Friday, March 23, 2012

Diet Update - Motivations and Milestones

I promised to post a few milestones on this journey - what I'm calling my "Last Chance Diet". My first milestone was giving up three food groups for Lent: bread, candy and alcohol.  [What? Those aren't food groups?] This has been easier than I thought it would be - only with God's grace I know. Then, DH and I joined a fitness center at our church.  Since both of us have been off this treadmill, so to speak, for a while now, it has been somewhat painful to start exercising again, to be sure. I also wanted to be diligent about writing down everything I ate, but hey, two out of three isn't bad, right?

The result: I've lost 12 lb. since the beginning of Lent.  Now that's what I call a motivation! My next challenge is continuing my Lenten diet restrictions even after Easter. I plan on continuing at least until the fall family wedding, but I guess the real question is, can I make this a life-long commitment and should I? Specifically I'm asking, can I give up bread, candy and alcohol for the rest of my life? Should I? I can make arguments both for and against. If I can give them up for a season, surely I could learn to live without them forever, but do I need to be legalistic about it? I'm sure there are other things I should give up eating too.

One consideration is whether I can simply limit my intake of these things. For example, I knew when I gave up smoking in 1979 that I could not ever smoke even one cigarette again. I knew how addictive that habit was and that I would never be able to stop at one cigarette. I'm afraid the same might be true for at least two of the things I've given up for Lent! [Can you guess which two? Ha!]

One more thing that I will put in the "motivation" category - I was riding in the car with one of my grandsons about a month ago when I told him that I was giving up alcohol, among other things, for Lent.  He immediately looked up at me with the biggest smile on his face and said, "That's what I've been praying for Gran."

Really? Really? How can I disappoint that boy? Sigh!

Saturday, March 17, 2012

Life's Lists

I've posted on the topic of "lists" before - in relation to New Year's resolutions and bucket lists for example. But lists aren't just something we make once a year are they? My DH keeps a running list of groceries to buy on a small post-it note next to the coffee maker. Certainly when I have a big event to plan [can you say "wedding"?] I really start making lists! But even when I'm just feeling overwhelmed with the number of things I need to do, I make a list and then try to prioritize my "to-dos" to help motivate me to start somewhere!

The reason I bring this up again is I just found the most wonderful website: Lists of Note. It is a website devoted to lists made by notable people and it is funny, profound, surprising, mundane - depending on the list and the list-maker. Here are a couple of examples:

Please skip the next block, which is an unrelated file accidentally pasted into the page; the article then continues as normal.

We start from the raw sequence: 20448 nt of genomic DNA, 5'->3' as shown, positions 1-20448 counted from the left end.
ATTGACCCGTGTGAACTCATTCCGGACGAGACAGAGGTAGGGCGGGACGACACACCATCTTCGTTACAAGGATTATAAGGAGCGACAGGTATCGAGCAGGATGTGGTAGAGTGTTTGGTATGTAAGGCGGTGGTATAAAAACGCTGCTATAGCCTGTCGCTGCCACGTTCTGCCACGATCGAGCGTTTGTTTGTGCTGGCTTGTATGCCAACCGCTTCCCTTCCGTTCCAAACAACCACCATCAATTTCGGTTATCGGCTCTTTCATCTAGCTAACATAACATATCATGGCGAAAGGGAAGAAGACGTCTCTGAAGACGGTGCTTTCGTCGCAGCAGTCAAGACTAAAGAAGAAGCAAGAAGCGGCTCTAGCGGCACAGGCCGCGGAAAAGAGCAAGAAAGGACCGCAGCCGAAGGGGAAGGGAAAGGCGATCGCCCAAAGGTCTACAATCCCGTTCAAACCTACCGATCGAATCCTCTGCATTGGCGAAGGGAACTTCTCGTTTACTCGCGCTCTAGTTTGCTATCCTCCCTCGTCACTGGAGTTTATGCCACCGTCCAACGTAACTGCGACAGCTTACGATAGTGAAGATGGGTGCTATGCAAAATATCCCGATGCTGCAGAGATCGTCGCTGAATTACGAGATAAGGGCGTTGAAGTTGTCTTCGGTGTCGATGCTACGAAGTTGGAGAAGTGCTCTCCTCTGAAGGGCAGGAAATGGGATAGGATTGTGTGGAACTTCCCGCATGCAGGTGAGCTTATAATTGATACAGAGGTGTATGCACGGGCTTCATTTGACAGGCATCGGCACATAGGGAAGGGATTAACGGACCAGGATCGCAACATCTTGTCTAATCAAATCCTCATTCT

1. William Safire's Fumblerules of Grammar - rules of writing which are humorously self-contradictory.
  2. Woody Guthrie's illustrated New Years Rulin's for 1942.
  3. F. Scott Fitzgerald's list of Things to Worry About [and things not to worry about] written to his 11 year old daughter Scottie. 
  4. Wartime Golf Rules - an incredible list of rules at the Richmond Golf Club in England during the Battle of Britain. The first rule is "Players are asked to collect Bomb and Shrapnel splinters to save these causing damage to the mowing machines."  They get better!
I'm serious; if you have even 15 extra minutes, check out the website and just browse through the archives.

Now unless we're famous our lists probably won't make it onto this website, but if you keep a journal and if you are in the habit of including lists in said journal, someone someday will probably read them. Don't you wonder what they will think?

A currently best-selling book called One Thousand Gifts [and the website by the same name], is described as "a celebration of grace and a recognition of the power of gratitude" and has inspired many people to contribute to online collaborative lists or to make their own. There is even an "App" for it! At the recent funeral for a good friend I learned that she was inspired by this book, and in the last few months of her life kept a list of all of the things for which she was grateful. Truly inspiring and as you might imagine humbling to hear the simple, everyday things that she knew were really important. And don't you know that her family is grateful to have this list and to be able to pass it down to children and grandchildren to help them remember an amazing woman?

If you don't need to make any lists at the moment, go check out the websites above for some inspiration, and happy list-making!